If you make a stellar impression during your residency interview, a thank you not is probably not the thing that is going to get a residency program director to rank you highly. You’ve already made it to the top of their list. However, there are only one or two people that will perform this well, and other interviewees may be less memorable. A thank you card is not going to single-handedly get you into a residency program, but it doesn’t hurt. When residents ask whether or not to send thank you notes following an interview, the simple answer is, why not?
When NOT to Send a Note
Some residency programs specifically state that they do not want thank you notes sent following interviews. Abide by their wishes. Even if you are absolutely smitten with the program, an overzealous thank you note will not impress. It may even eliminate your chances at a residency slot because it shows you don’t like to follow instructions.
When to Send a Note
In cases where it is not stipulated, it is best to send a thank you note immediately following the interview and not more than one week afterward. You may want to wait one day to digest the information, but get it sent out early, especially if you know the program will be making a decision soon. If you wait too long, the people who interviewed you won’t remember your interview well enough to link it to your note.
Handwritten or Email
The jury is out on whether a handwritten or email thank you is preferable. Handwritten notes show that you went the extra mile, but they take time to get through the postal service and may never reach the program director’s desk. When they do get there, they are memorable because of their rarity. Email is generally accepted but requires less effort. Do what you feel is right, and stick to email when you know that directors are making their decisions soon.
Who to Send a Note
Send a thank you note to everyone who was at the interview. Each notes should be individually addressed with a unique note to that person, as they may be compared among the interviewers. Check with the program’s administrative assistant to make sure you have all the names correct, and ask the best way to make sure you reach them.
Reflection and Notes
One of the first things you should do when returning home from an interview is jot down some notes about things that went well with the interview or things that really stood out. It is the details that matter in the notes, and you don’t want to forget anything substantial. This will also help you reflect over the evening and have a well-constructed thought process to write about the program the next morning.
Generally speaking, you want your note to be pretty simple. If it is too long-winded, busy program directors won’t have time to read all of it. Keep it to a three-part letter. The first part should be a thank you for the interview. The second should be some key reflections, and the third part should be your continued interest in the residency program.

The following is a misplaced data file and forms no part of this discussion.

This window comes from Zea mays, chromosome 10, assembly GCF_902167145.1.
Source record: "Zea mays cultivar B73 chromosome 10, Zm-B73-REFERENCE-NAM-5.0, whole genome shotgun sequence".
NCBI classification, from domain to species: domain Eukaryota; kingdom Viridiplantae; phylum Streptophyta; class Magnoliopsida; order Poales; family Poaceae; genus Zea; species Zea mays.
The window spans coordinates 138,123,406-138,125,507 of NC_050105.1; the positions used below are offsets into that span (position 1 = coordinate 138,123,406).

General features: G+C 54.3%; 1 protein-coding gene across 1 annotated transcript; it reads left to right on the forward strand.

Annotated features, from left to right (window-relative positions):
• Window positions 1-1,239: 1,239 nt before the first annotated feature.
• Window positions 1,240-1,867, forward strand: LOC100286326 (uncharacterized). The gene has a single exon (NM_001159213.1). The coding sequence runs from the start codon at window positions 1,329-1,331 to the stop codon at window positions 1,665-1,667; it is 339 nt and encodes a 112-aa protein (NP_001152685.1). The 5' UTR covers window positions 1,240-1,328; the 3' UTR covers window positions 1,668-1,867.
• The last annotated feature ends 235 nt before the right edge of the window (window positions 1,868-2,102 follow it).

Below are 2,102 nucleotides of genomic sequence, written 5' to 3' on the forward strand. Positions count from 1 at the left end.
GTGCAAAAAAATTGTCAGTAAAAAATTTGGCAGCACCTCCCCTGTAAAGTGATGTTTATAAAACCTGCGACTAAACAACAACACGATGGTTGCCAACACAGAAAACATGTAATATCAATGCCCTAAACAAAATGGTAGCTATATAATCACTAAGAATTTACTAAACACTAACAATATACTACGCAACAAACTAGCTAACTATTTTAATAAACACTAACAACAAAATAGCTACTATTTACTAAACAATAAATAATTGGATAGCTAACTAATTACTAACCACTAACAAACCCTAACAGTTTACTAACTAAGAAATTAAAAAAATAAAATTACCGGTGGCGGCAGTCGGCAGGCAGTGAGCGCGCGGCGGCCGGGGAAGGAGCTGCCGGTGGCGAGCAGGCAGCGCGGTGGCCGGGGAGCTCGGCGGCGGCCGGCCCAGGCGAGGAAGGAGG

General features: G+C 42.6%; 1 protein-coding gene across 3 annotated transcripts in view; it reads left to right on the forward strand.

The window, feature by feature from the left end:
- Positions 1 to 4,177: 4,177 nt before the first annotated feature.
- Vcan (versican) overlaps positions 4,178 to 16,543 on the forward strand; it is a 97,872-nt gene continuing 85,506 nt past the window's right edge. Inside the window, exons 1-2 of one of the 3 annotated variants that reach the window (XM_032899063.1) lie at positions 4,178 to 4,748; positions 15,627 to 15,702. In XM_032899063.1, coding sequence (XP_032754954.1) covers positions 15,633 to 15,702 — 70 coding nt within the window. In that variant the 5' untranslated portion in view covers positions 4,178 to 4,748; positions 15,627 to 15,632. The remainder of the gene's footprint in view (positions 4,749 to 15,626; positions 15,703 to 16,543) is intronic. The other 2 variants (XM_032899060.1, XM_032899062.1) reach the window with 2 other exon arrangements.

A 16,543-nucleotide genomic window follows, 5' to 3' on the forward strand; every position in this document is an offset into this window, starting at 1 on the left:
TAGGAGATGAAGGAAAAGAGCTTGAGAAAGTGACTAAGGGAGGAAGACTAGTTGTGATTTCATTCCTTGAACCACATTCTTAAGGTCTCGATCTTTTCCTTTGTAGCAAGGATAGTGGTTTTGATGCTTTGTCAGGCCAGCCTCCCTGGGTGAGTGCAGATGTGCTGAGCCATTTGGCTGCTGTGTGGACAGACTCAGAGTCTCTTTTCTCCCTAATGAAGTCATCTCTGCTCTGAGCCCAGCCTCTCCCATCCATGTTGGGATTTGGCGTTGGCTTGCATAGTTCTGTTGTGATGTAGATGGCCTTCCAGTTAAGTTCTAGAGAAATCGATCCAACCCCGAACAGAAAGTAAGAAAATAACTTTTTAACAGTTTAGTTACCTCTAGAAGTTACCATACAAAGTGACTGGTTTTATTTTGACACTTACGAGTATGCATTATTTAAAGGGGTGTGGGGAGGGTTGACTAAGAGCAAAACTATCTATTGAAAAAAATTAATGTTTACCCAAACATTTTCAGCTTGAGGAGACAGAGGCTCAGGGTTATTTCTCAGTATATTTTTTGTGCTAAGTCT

Don’t Include These Thoughts
What should not be in your thank you note is anything negative under any circumstance. Even if it is gnawing at your consciousness, leave it out of the letter. Keep it positive, and don’t talk about the monetary benefits of the residency. This isn’t about anything other than your thanks and enthusiasm for the residency, so keep it short and sweet.
In the worst-case scenario, your letter won’t reach its destination. This would most likely be because it was filtered by administration, or it was forgotten somewhere by the recipient. There is no guarantee that a thank you note will do anything, but even then, it does no harm. This is why it is good to write or email thank you notes. It can only help and is guaranteed not to do any harm.
In a best-case scenario, a thank you card opens an extended line of communication between you and the program director or other interviewers. In some cases, this has led to further discussion and near-guarantees of ranked positions. In other cases, it has made candidates memorable. A remembered face with an application generally outperforms a forgotten one. The best-case scenario is the whole point of sending a thank you note, and it is virtually risk-free.
A well-written thank you note can only be a positive aspectto your chances of being ranked for the residency program desired. Do make sure it is well-written. If this means having a friend or colleague edit it for you, make sure you enlist in their help. You want to make a good impression during your interview, but that impression can be confirmed through the follow up thank you note.